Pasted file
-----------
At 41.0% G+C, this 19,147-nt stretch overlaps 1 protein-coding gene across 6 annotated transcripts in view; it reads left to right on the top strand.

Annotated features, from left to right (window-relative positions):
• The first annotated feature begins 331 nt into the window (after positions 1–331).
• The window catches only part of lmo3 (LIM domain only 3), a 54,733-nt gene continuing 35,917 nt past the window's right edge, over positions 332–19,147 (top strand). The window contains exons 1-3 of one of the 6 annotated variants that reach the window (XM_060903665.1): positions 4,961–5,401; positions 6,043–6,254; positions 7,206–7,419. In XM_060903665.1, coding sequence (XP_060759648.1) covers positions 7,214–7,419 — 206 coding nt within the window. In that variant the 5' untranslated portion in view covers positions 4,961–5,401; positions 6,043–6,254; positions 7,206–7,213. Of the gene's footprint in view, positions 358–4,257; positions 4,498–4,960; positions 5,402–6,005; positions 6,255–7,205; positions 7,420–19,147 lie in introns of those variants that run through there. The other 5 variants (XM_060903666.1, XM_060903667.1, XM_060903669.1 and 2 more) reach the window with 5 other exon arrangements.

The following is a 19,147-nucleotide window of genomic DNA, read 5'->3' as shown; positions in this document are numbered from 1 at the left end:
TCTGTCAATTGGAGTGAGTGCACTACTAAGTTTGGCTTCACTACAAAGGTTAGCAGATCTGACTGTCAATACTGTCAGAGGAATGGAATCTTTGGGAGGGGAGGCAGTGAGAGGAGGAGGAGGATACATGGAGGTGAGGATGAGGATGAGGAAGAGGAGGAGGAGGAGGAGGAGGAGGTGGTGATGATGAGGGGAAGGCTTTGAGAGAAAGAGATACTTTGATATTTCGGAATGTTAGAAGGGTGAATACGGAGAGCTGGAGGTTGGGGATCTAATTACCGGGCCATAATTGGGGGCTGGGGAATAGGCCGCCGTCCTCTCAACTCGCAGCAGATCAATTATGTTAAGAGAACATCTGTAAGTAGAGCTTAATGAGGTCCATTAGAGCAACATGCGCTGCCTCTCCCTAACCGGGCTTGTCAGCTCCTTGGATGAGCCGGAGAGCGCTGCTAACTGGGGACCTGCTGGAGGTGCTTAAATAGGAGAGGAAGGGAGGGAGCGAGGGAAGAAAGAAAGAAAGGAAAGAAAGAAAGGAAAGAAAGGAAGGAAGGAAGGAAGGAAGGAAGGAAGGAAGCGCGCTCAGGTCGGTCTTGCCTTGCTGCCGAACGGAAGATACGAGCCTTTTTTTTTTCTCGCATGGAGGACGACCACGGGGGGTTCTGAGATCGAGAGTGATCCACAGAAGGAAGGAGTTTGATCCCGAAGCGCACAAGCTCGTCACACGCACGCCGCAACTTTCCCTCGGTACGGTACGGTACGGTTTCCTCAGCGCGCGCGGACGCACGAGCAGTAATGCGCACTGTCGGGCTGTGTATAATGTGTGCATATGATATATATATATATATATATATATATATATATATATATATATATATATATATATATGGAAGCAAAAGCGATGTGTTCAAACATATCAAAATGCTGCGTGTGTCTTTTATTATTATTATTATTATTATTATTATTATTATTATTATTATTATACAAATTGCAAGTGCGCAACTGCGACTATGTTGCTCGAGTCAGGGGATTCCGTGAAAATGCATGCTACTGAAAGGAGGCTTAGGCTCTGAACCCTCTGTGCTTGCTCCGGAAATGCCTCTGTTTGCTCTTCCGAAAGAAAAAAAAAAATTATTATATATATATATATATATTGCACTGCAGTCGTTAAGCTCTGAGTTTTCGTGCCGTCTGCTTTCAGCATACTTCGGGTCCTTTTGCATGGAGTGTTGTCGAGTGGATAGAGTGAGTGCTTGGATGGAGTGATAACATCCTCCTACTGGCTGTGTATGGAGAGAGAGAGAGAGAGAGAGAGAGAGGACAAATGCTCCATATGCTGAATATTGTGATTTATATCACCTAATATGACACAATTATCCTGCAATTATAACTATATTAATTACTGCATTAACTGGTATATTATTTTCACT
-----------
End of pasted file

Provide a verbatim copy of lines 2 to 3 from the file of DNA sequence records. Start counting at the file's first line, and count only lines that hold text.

Annotated features, from left to right (window-relative positions):
• The first annotated feature begins 331 nt into the window (after positions 1–331).